Tea party groups across the nation are looking to repeat the success it had in the 2010 midterm elections when it shook up the GOP establishment, but helped Republicans regain control of the House.
Not only are the groups finding conservative candidates to challenge incumbent Democrats, long serving incumbent Republicans are also on the tea party’s chopping block.
“The loosely-knit coalition of groups has already targeted some of the Republican Party’s most established candidates, accusing them of compromising their conservative principles in negotiating with Democrats,” Fox News reported.
Guaranteed to be one of the most talked about tea party challenges in 2014, South Carolina Sen. Lindsey Graham is facing a primary from tea party favorite Nancy Mace, “the first female graduate of the Citadel,” the article noted.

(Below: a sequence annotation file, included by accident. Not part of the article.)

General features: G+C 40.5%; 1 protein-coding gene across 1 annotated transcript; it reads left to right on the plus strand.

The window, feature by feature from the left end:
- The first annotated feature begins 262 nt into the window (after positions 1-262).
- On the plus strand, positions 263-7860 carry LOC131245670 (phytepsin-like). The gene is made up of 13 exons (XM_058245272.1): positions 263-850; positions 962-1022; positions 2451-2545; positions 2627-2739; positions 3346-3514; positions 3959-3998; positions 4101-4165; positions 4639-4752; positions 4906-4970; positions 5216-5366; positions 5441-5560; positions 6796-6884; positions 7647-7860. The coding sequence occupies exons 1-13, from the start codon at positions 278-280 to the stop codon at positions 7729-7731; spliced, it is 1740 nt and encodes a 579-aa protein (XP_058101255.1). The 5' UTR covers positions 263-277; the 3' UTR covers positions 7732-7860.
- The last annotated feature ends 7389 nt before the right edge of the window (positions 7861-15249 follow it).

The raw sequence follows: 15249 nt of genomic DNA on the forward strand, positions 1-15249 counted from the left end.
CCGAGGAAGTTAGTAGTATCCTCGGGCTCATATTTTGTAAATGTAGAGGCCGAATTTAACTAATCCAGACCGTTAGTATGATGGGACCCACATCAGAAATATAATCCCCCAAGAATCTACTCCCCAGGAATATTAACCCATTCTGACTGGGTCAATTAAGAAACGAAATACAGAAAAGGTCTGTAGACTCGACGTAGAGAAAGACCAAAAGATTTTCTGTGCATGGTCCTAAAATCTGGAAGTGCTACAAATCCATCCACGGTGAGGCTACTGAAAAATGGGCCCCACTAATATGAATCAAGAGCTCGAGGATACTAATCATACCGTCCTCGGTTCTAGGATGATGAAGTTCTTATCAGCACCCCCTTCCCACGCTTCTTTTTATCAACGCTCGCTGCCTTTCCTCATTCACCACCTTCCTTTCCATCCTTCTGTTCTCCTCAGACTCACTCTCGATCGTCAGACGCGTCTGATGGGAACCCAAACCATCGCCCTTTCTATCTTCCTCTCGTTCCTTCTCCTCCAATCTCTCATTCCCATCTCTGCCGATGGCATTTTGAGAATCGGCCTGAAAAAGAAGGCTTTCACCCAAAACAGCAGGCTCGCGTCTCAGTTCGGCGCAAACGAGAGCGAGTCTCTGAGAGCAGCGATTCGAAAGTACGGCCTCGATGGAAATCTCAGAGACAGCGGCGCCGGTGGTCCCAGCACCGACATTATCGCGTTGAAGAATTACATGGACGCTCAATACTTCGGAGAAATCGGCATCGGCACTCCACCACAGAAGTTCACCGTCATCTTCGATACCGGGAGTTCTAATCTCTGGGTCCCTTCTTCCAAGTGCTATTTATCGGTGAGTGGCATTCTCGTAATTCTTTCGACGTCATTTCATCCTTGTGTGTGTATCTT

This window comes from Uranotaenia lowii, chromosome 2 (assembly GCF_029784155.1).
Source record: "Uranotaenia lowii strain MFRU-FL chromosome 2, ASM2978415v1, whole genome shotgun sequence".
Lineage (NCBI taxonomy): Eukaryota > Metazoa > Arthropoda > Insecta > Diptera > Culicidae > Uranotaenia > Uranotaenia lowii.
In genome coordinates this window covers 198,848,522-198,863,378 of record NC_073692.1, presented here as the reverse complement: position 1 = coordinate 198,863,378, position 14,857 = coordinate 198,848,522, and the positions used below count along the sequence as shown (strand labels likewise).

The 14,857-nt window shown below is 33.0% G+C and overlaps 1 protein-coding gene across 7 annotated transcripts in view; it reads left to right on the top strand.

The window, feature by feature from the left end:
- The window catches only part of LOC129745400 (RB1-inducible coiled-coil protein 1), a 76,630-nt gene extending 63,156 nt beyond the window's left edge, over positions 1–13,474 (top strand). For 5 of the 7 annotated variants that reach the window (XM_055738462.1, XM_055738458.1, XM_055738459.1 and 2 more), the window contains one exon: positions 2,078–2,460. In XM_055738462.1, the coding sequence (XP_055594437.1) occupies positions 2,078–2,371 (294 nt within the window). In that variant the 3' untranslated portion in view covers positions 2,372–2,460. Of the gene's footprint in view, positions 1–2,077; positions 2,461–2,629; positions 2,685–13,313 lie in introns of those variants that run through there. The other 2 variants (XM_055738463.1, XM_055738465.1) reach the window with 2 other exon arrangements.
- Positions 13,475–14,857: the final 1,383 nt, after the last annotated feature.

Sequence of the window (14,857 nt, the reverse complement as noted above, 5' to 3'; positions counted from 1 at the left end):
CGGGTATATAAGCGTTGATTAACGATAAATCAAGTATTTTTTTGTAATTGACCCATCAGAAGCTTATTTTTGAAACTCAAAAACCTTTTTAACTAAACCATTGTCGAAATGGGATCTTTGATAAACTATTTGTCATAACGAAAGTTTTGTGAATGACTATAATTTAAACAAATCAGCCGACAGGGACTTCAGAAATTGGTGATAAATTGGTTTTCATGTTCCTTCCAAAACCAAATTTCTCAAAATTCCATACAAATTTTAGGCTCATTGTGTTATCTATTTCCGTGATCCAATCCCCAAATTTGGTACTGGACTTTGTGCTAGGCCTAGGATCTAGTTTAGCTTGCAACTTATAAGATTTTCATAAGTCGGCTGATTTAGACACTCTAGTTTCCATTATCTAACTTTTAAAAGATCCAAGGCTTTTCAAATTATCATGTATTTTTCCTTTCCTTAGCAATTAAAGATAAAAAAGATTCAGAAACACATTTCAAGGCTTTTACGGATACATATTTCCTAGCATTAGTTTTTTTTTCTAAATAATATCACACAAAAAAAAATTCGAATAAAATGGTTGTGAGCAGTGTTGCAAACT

Graham has infuriated grassroots conservatives with support of immigration-reform, and his criticism of Sen. Rand Paul’s filibuster over the president’s drone strike policy.
Wyoming Republican Sen. Mike Enzi will face a challenge from Liz Cheney who doesn’t want to see long-term incumbents compromising with any Democrats.
“I’m running because I believe it is necessary for a new generation of leaders to step up to the plate,” Cheney said, according to Fox News. “Instead of cutting deals with the president’s liberal allies, we should be opposing them every step of the way.”
While the GOP is expected to keep control of the House, Republicans also have a “realistic” shot of picking up the six seats needed to take take control of the Senate,” the article said.
“The false narrative continues to be written that the Tea Party is dead and that 2014 will not be like 2010,” the national Tea Party Express recently said. “However, every month we see a strong example to the contrary.”